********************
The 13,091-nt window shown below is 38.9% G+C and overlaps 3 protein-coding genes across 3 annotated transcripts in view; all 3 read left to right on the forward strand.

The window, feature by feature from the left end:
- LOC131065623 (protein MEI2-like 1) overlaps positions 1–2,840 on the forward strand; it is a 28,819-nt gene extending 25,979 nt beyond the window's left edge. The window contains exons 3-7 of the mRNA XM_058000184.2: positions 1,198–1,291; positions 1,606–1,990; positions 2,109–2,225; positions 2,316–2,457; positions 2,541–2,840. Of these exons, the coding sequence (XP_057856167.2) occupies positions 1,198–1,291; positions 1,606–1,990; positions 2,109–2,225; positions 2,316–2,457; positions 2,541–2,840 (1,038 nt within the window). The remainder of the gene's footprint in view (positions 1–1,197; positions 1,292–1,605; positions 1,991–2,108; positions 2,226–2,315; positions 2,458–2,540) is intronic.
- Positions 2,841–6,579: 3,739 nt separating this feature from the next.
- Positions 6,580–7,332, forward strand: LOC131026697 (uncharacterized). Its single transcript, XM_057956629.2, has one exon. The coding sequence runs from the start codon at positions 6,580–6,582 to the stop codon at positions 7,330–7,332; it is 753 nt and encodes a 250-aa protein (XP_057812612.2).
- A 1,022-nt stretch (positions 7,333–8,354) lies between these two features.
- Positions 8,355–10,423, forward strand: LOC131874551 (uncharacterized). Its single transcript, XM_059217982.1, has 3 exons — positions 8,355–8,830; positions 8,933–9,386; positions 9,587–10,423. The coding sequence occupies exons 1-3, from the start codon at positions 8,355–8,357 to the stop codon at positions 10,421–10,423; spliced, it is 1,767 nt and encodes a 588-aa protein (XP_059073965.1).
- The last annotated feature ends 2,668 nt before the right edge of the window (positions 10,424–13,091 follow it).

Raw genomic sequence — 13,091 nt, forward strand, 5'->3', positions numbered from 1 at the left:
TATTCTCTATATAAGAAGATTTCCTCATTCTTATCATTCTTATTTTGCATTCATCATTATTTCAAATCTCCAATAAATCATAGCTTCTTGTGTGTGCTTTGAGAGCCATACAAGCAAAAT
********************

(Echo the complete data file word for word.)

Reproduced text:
The 13,091-nt window shown below is 38.9% G+C and overlaps 3 protein-coding genes across 3 annotated transcripts in view; all 3 read left to right on the forward strand.

The window, feature by feature from the left end:
- LOC131065623 (protein MEI2-like 1) overlaps positions 1–2,840 on the forward strand; it is a 28,819-nt gene extending 25,979 nt beyond the window's left edge. The window contains exons 3-7 of the mRNA XM_058000184.2: positions 1,198–1,291; positions 1,606–1,990; positions 2,109–2,225; positions 2,316–2,457; positions 2,541–2,840. Of these exons, the coding sequence (XP_057856167.2) occupies positions 1,198–1,291; positions 1,606–1,990; positions 2,109–2,225; positions 2,316–2,457; positions 2,541–2,840 (1,038 nt within the window). The remainder of the gene's footprint in view (positions 1–1,197; positions 1,292–1,605; positions 1,991–2,108; positions 2,226–2,315; positions 2,458–2,540) is intronic.
- Positions 2,841–6,579: 3,739 nt separating this feature from the next.
- Positions 6,580–7,332, forward strand: LOC131026697 (uncharacterized). Its single transcript, XM_057956629.2, has one exon. The coding sequence runs from the start codon at positions 6,580–6,582 to the stop codon at positions 7,330–7,332; it is 753 nt and encodes a 250-aa protein (XP_057812612.2).
- A 1,022-nt stretch (positions 7,333–8,354) lies between these two features.
- Positions 8,355–10,423, forward strand: LOC131874551 (uncharacterized). Its single transcript, XM_059217982.1, has 3 exons — positions 8,355–8,830; positions 8,933–9,386; positions 9,587–10,423. The coding sequence occupies exons 1-3, from the start codon at positions 8,355–8,357 to the stop codon at positions 10,421–10,423; spliced, it is 1,767 nt and encodes a 588-aa protein (XP_059073965.1).
- The last annotated feature ends 2,668 nt before the right edge of the window (positions 10,424–13,091 follow it).

Raw genomic sequence — 13,091 nt, forward strand, 5'->3', positions numbered from 1 at the left:
TATTCTCTATATAAGAAGATTTCCTCATTCTTATCATTCTTATTTTGCATTCATCATTATTTCAAATCTCCAATAAATCATAGCTTCTTGTGTGTGCTTTGAGAGCCATACAAGCAAAAT